“There are some positive solutions to the transformation and twist of humanity,” he said.

At the opening gallery of the retrospective, Zingeras uses unpublished photographs found in the 1970s as a guide to provide the sensation of Marian’s quirky studio at the Chelsea Hotel. His crucifixion paintings and distorted head tonds hang the African masks, folk crafts, toy soldiers and salon styles he has collected.

“I wanted to start by foregrounding the aesthetic impact of his mature work and how he constructed this visual world,” said Zingeras, who chose to tell Marian’s story almost backwards. Said. “He hated the Holocaust Artist label. It was important that it was at the center of the show, but it wasn’t the first experience.”

From there, the exhibition focuses on Marian’s “person.” This is a playful, huge, single-digit caricature cast that began in the early 1960s.

Recognized in his military uniform throughout the series based on Napoleon, Marian makes him almost alive with things exploding from his sliced ​​open head.

Mr. Zingeras said such distortions helped Marian’s resentment against France, which refused to apply for citizenship after living in Paris for ten years, and the traumatic memory of military unity in the camp. Insisted that it might be.

In Auschwitz, eight bullets were left on his body in a Nazi mass slaughter when the Russians were releasing the camp in 1945. His one leg was severed in Poland to save his life.

Marian was not part of a particular movement, but his work was exhibited in Europe in the 1950s and interacted with members of the CoBrA group. Miami’s retrospective is an installation of Marian’s paintings by Asgar Jorn, Egill Jacobsen and other CoBrA artists to bring out these affinities.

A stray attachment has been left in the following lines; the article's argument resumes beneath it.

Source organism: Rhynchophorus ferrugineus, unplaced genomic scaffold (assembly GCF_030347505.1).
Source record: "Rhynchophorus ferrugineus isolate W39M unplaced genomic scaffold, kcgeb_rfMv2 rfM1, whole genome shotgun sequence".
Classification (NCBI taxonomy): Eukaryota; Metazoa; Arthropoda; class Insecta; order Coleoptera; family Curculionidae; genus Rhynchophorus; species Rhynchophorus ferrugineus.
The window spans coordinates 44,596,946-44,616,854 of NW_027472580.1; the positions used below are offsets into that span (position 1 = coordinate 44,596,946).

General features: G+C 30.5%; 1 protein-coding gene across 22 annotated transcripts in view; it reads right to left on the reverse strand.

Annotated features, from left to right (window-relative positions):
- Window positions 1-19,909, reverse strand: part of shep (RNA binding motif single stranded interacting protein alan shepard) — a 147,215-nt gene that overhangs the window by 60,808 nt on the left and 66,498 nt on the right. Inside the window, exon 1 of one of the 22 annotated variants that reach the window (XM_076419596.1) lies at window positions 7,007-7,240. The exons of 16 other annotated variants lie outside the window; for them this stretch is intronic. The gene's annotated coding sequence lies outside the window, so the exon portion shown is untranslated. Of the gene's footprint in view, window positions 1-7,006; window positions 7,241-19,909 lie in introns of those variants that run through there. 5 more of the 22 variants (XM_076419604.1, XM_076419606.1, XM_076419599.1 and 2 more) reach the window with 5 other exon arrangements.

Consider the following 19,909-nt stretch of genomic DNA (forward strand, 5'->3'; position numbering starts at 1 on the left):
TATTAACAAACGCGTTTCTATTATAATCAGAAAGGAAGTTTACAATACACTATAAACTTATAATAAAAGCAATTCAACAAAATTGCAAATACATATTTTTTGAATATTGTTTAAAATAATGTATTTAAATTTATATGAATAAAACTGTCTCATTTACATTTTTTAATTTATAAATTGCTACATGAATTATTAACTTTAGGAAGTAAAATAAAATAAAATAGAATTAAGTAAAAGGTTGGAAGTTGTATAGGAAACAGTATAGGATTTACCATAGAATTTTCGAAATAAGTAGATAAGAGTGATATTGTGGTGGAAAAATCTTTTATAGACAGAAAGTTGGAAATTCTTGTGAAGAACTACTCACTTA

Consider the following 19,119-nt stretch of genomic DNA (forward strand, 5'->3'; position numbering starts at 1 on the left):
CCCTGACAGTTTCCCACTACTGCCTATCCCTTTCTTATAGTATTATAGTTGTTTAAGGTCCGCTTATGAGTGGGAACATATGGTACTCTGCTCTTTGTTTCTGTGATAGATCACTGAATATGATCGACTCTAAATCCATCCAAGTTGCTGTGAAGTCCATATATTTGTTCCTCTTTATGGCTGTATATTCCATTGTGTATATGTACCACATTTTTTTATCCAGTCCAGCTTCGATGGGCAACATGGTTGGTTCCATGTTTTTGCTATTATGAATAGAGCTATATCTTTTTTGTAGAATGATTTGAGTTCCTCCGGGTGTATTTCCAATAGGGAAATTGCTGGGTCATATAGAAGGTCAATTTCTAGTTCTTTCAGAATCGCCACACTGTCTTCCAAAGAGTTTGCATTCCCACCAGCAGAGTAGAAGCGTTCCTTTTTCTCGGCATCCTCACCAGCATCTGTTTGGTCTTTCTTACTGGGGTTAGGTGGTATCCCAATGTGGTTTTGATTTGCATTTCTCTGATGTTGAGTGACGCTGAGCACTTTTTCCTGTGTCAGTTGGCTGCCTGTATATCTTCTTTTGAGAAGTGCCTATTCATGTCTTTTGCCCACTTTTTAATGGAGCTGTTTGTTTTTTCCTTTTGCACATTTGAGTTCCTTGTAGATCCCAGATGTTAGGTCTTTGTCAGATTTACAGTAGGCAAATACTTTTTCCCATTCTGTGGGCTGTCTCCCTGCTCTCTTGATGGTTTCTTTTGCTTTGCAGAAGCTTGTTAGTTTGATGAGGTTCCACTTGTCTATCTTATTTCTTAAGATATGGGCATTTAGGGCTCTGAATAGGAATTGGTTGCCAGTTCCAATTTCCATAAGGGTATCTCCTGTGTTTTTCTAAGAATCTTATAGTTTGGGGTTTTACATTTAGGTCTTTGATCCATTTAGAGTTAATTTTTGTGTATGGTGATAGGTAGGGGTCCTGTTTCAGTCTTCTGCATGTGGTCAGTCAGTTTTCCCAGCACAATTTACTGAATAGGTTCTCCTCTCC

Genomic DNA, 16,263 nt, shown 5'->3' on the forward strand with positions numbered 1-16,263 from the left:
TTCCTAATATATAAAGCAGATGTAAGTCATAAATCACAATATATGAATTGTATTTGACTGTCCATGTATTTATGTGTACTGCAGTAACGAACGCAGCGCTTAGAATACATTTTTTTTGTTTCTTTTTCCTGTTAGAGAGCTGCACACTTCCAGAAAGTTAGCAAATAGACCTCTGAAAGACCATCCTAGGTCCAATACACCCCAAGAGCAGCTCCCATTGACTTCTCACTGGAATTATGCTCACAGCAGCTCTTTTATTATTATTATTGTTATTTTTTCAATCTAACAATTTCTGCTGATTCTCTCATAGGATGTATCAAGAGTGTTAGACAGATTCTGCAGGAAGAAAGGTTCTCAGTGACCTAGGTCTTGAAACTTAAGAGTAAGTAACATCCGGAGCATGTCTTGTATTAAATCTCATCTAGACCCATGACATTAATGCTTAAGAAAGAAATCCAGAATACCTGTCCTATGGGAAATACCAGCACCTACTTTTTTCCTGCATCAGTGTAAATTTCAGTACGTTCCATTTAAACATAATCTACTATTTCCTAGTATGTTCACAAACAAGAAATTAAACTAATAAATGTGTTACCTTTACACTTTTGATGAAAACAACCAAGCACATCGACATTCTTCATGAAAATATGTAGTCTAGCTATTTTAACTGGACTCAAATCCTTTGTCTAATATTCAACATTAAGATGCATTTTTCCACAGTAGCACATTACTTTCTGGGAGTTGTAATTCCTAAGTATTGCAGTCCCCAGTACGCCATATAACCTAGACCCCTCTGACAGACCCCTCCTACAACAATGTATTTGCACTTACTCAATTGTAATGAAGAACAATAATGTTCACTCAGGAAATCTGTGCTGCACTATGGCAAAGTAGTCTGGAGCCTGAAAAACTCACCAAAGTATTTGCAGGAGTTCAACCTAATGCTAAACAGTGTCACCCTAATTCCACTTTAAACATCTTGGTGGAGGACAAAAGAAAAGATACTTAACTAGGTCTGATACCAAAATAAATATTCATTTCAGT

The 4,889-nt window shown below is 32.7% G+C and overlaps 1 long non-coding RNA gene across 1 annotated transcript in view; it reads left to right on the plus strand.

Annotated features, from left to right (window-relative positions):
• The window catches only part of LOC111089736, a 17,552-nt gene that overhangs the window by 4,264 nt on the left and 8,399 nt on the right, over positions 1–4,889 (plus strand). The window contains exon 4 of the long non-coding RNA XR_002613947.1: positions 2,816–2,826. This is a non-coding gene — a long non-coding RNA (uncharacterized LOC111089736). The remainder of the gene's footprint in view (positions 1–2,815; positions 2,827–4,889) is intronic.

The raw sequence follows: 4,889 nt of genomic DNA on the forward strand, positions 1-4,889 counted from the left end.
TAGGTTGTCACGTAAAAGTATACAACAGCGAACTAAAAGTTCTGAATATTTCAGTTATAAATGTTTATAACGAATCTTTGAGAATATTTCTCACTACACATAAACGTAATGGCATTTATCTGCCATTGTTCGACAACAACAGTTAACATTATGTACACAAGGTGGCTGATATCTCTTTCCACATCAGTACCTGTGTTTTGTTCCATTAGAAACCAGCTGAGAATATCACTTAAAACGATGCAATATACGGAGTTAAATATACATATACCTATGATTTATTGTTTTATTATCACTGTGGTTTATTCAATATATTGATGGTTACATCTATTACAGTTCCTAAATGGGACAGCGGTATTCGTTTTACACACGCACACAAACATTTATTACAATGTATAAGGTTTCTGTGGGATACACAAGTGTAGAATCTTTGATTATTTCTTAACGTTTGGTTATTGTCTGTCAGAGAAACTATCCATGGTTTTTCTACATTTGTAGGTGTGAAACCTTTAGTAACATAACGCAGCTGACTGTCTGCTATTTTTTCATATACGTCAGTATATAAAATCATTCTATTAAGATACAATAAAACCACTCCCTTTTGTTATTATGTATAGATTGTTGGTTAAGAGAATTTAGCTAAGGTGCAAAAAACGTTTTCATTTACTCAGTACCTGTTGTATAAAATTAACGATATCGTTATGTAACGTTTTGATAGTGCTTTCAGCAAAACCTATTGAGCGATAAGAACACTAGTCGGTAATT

In another group, Marian is having a conversation with the work of American friends and colleagues exhibited at the Framkin Gallery, such as HC Westerman and June Reef in the 1960s and 1970s.

Reef, now 92, remembers Marian as a theater person who likes to play magic tricks. “He had a kind of stride,” she said about how he leaned on the clutch.

Reef explained that he hadn’t worked for months, but then closed himself and “suddenly exploded with lots of paintings.” “The picture was very ugly, but full of power. That meant everything to me.”

Marian’s Holocaust experience is clearly addressed at the heart of the show in the screening of the experimental film “Ecce Homo,” which he shot with artist Kenny Schneider. Marian conveys the first-person testimony of the Nazi camp directly to the camera.

In the opening minutes, Marian incorporates a photo montage of the Son Mi village massacre in Vietnam, civil rights protests, members of the Ku Klux Klan, and other socio-political struggles, the extremes of what can happen in the absence. As an example, I tied all of this to the Holocaust. Of democracy and freedom.

“It’s about his desire to speak to the entire human condition and understand the different forms of discrimination he sees as a continuum,” said Zingeras. “This is really the political relevance of his work today.”